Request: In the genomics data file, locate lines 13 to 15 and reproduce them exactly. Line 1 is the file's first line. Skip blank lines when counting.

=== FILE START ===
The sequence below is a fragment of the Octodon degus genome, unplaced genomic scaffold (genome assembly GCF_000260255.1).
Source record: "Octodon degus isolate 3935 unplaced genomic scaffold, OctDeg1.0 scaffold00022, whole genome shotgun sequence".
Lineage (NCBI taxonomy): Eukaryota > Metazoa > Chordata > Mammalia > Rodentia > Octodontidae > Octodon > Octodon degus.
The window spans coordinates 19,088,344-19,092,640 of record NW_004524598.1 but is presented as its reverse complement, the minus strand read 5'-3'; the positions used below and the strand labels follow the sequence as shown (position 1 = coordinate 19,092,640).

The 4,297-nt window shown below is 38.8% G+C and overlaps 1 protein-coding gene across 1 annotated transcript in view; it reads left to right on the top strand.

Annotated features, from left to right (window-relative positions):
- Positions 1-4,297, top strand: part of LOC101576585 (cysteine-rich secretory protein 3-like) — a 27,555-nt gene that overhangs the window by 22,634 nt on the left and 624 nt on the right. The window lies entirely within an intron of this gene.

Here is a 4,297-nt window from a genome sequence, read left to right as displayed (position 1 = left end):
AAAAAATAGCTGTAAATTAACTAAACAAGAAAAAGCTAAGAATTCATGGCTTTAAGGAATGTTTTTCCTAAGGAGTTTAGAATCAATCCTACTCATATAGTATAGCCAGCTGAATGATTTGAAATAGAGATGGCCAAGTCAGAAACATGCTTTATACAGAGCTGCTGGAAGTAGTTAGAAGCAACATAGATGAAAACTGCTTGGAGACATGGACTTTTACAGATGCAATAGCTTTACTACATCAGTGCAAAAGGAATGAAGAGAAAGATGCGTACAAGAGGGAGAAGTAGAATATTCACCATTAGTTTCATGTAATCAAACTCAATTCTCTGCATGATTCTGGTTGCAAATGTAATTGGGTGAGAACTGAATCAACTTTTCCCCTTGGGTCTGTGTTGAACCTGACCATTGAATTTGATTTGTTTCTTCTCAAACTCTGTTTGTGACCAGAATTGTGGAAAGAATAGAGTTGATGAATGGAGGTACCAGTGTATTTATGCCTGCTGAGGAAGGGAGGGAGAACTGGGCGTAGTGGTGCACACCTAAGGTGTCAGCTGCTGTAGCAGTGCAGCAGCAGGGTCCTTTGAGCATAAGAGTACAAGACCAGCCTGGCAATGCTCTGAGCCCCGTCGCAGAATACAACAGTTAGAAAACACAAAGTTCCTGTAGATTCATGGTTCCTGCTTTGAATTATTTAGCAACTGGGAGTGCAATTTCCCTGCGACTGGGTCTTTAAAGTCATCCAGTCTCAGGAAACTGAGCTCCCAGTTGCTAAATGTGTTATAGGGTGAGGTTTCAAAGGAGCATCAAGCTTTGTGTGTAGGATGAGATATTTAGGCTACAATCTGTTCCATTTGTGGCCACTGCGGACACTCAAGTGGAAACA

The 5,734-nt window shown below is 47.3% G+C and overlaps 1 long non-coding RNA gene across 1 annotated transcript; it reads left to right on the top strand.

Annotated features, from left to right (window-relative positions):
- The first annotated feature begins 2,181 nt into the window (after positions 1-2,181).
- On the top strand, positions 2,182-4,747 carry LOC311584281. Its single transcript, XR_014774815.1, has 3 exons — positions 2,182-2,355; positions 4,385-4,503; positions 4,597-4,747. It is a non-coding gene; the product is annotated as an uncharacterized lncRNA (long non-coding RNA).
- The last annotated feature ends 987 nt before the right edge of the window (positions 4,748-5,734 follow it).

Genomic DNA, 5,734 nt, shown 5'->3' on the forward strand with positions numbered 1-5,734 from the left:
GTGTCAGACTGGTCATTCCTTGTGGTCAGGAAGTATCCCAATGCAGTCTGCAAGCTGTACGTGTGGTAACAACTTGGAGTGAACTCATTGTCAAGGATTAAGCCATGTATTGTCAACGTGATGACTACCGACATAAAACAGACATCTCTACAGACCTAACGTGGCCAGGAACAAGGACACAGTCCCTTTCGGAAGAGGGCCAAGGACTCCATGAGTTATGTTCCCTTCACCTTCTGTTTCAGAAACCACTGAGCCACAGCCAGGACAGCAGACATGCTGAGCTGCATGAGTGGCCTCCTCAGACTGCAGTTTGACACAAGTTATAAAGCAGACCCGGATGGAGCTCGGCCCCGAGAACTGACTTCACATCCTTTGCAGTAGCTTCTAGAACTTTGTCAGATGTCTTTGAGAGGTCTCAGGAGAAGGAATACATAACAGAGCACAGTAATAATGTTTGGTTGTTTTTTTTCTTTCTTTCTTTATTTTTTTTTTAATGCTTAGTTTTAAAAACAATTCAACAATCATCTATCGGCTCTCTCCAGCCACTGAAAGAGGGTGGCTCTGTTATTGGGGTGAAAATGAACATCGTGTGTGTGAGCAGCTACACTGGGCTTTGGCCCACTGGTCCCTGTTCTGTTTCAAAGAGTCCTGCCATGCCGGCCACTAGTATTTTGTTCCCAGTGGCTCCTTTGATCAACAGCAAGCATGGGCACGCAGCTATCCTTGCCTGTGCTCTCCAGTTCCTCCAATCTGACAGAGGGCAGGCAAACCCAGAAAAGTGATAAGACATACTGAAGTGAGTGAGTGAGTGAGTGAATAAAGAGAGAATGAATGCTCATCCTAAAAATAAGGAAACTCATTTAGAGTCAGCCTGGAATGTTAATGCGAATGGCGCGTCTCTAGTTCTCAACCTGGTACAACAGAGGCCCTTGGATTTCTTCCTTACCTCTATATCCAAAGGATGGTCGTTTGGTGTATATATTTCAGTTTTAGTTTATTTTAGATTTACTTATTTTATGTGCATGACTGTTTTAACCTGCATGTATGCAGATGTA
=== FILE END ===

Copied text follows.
- On the top strand, positions 2,182-4,747 carry LOC311584281. Its single transcript, XR_014774815.1, has 3 exons — positions 2,182-2,355; positions 4,385-4,503; positions 4,597-4,747. It is a non-coding gene; the product is annotated as an uncharacterized lncRNA (long non-coding RNA).
- The last annotated feature ends 987 nt before the right edge of the window (positions 4,748-5,734 follow it).

Genomic DNA, 5,734 nt, shown 5'->3' on the forward strand with positions numbered 1-5,734 from the left: